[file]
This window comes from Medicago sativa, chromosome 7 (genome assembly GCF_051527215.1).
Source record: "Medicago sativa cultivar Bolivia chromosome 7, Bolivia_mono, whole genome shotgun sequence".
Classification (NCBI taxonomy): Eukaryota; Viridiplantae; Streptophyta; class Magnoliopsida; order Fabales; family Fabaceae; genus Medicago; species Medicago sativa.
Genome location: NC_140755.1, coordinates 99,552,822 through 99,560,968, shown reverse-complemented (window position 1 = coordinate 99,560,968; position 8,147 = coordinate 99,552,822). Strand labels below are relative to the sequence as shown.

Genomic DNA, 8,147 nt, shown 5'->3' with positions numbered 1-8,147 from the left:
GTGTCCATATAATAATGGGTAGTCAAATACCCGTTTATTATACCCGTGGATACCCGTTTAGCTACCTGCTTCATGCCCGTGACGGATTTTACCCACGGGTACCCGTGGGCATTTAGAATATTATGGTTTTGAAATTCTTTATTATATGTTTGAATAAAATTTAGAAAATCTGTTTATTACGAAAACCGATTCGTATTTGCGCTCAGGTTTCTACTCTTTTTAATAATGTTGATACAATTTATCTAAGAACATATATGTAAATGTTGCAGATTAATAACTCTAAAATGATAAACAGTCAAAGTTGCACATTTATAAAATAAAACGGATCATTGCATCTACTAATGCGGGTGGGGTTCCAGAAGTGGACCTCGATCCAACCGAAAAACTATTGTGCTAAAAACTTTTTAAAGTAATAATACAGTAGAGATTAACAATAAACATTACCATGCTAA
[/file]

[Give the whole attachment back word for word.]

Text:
This window comes from Medicago sativa, chromosome 7 (genome assembly GCF_051527215.1).
Source record: "Medicago sativa cultivar Bolivia chromosome 7, Bolivia_mono, whole genome shotgun sequence".
Classification (NCBI taxonomy): Eukaryota; Viridiplantae; Streptophyta; class Magnoliopsida; order Fabales; family Fabaceae; genus Medicago; species Medicago sativa.
Genome location: NC_140755.1, coordinates 99,552,822 through 99,560,968, shown reverse-complemented (window position 1 = coordinate 99,560,968; position 8,147 = coordinate 99,552,822). Strand labels below are relative to the sequence as shown.

Genomic DNA, 8,147 nt, shown 5'->3' with positions numbered 1-8,147 from the left:
GTGTCCATATAATAATGGGTAGTCAAATACCCGTTTATTATACCCGTGGATACCCGTTTAGCTACCTGCTTCATGCCCGTGACGGATTTTACCCACGGGTACCCGTGGGCATTTAGAATATTATGGTTTTGAAATTCTTTATTATATGTTTGAATAAAATTTAGAAAATCTGTTTATTACGAAAACCGATTCGTATTTGCGCTCAGGTTTCTACTCTTTTTAATAATGTTGATACAATTTATCTAAGAACATATATGTAAATGTTGCAGATTAATAACTCTAAAATGATAAACAGTCAAAGTTGCACATTTATAAAATAAAACGGATCATTGCATCTACTAATGCGGGTGGGGTTCCAGAAGTGGACCTCGATCCAACCGAAAAACTATTGTGCTAAAAACTTTTTAAAGTAATAATACAGTAGAGATTAACAATAAACATTACCATGCTAA